Farmworkers in limbo as hostilities with employers intensify

Retrenched employees wait in vain for resolution to their plight as agriculture body laments impact of Covid-19 and wage increase regulations. The panic on his face was telling when Samuel Manoko’s cell phone rang. He looked at the screen and shook his head nervously before taking up position under the shade of a tree overlooking the shack dwelling where his farmworker colleagues sat gathered.
“It’s the people from the furniture shop. I do not know what I am going to tell them. If they want to take me to jail then I will tell them it is fine because there is nothing I can do,” he said before answering the call.
He spent the next couple of minutes explaining to the caller in Afrikaans, that he is no longer employed. He told the caller his employer fired them in September without paying them and he is frustrated because the matter has been dragging for a long time. He explained that when he was working he paid his instalment regularly, but now he does not even have money for food. After ending the call, he explained he bought a freezer on hire purchase and he has been unable to pay since last year. The caller promised to follow up at the end of the month.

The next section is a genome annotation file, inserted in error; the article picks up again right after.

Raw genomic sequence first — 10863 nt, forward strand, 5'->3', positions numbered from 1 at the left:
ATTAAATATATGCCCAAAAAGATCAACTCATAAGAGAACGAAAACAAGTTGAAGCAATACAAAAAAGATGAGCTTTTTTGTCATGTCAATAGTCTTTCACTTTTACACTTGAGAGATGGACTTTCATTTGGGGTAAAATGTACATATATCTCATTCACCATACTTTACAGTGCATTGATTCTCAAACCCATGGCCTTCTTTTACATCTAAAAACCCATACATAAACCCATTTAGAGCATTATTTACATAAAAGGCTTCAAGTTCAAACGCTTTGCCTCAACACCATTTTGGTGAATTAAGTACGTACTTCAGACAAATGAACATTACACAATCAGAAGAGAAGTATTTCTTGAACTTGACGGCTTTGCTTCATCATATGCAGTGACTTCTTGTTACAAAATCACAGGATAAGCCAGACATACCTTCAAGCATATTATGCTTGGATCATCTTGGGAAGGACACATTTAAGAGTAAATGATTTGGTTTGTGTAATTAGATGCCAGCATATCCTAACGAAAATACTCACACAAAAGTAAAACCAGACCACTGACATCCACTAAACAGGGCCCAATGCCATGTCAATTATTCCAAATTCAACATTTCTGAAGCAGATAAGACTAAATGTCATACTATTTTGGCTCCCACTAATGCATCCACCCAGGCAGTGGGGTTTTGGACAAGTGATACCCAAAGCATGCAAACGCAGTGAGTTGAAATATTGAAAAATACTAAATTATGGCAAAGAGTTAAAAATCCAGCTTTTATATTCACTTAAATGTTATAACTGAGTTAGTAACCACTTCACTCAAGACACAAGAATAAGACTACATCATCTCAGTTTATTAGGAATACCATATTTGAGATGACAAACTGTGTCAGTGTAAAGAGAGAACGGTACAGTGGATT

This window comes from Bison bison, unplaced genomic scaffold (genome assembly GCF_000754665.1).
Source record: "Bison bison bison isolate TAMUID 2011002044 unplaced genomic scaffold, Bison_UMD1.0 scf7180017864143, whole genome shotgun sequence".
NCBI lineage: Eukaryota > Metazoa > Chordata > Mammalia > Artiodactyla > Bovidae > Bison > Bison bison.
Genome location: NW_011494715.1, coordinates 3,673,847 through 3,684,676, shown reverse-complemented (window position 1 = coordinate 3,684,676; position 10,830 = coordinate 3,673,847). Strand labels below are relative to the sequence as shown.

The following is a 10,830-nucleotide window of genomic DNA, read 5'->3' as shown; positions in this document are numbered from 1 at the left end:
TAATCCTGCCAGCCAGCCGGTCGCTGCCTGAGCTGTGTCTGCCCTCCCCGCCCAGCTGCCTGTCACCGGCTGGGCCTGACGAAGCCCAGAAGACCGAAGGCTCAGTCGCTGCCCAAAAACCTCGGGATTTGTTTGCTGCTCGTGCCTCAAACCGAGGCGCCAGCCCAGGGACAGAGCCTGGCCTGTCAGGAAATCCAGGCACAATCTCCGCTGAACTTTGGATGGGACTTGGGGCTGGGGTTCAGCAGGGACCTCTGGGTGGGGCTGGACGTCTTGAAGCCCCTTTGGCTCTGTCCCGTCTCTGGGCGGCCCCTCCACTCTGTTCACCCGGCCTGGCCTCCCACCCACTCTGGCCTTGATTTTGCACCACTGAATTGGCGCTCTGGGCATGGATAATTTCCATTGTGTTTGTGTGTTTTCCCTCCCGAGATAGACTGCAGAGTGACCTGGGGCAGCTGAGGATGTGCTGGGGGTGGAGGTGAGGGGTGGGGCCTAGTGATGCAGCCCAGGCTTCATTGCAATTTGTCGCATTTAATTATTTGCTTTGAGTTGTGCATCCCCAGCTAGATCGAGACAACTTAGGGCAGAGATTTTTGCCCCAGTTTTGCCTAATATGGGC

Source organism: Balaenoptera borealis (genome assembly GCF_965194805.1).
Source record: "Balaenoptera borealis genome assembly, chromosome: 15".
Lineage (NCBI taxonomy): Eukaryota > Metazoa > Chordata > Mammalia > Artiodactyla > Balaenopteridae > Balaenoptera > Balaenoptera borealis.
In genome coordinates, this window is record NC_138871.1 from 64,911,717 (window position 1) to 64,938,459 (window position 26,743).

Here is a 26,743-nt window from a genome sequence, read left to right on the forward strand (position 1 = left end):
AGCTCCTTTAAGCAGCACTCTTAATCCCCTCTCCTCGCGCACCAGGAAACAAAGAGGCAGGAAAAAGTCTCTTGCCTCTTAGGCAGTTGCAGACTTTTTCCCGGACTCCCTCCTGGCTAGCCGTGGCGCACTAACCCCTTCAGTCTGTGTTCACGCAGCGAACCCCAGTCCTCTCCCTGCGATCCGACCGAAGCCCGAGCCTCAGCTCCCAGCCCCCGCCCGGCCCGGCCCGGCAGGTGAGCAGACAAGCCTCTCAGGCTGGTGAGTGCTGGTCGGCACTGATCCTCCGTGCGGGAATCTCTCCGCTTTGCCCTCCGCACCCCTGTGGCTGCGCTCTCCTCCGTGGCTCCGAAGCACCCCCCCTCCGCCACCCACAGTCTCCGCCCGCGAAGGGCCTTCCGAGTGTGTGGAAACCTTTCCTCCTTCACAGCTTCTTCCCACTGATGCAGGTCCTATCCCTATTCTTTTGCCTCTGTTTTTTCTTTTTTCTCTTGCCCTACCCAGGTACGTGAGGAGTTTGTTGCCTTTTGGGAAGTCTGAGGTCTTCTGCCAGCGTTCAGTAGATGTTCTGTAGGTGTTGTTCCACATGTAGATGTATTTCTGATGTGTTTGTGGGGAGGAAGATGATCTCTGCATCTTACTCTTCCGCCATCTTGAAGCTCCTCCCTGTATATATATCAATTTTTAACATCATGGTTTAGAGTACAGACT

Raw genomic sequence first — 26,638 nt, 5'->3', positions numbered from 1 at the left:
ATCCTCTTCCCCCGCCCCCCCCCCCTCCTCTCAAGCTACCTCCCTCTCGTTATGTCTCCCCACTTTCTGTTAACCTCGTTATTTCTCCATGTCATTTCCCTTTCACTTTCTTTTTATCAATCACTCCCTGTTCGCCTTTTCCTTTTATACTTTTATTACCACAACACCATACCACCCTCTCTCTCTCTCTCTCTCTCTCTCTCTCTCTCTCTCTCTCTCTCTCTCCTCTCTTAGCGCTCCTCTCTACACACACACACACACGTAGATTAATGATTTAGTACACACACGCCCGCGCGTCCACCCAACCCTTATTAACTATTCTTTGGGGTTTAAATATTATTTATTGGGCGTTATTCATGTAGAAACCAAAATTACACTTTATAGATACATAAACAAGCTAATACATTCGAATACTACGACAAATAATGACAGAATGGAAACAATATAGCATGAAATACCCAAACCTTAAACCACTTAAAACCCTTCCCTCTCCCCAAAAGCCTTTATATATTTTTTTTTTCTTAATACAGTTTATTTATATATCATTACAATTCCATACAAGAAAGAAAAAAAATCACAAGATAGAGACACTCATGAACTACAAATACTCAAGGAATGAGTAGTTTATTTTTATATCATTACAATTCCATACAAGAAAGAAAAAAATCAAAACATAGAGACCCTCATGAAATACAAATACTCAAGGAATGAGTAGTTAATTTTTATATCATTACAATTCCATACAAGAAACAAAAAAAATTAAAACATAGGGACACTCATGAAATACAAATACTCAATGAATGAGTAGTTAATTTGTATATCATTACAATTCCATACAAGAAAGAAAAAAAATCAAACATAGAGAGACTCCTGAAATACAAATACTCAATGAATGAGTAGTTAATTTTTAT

Manoko is one of 21 workers at Taaibosch farm in Tolwe in Limpopo who found themselves suddenly jobless in September last year. The workers said they were dismissed after they refused to sign contracts which they allege their employer JJ Wagner wanted them to sign without allowing them to read.
“He (Wagner) got terribly angry (when we refused to sign the contracts). He was calling us kaffirs and told us we had been dismissed. We asked him, what have we done wrong to you? All we want to know is what is in the contracts,” said Manoko.
Wagner reportedly left the farm in December and attempts to reach him for comment have not been successful. Manoko and his colleagues are still staying in their decrepit quarters, hoping for a resolution to their plight. They come from rural villages in the Blouberg area, where unemployment and poverty levels are high. The farming sector provides most of the jobs in the area.